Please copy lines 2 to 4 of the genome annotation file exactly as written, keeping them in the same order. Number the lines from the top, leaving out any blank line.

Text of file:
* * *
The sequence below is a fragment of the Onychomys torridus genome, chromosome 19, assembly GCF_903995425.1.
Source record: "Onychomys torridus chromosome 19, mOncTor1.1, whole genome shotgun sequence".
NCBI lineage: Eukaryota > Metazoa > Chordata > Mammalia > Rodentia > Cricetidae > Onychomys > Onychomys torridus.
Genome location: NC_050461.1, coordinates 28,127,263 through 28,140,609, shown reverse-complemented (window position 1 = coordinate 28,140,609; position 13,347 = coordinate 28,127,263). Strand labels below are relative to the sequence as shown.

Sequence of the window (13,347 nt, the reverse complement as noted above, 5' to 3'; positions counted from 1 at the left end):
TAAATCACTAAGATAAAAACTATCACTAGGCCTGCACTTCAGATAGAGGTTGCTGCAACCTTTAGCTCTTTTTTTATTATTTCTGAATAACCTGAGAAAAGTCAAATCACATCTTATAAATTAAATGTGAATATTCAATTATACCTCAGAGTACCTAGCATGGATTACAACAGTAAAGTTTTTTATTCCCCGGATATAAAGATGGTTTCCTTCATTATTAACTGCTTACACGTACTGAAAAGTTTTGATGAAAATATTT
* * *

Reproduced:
Source record: "Onychomys torridus chromosome 19, mOncTor1.1, whole genome shotgun sequence".
NCBI lineage: Eukaryota > Metazoa > Chordata > Mammalia > Rodentia > Cricetidae > Onychomys > Onychomys torridus.
Genome location: NC_050461.1, coordinates 28,127,263 through 28,140,609, shown reverse-complemented (window position 1 = coordinate 28,140,609; position 13,347 = coordinate 28,127,263). Strand labels below are relative to the sequence as shown.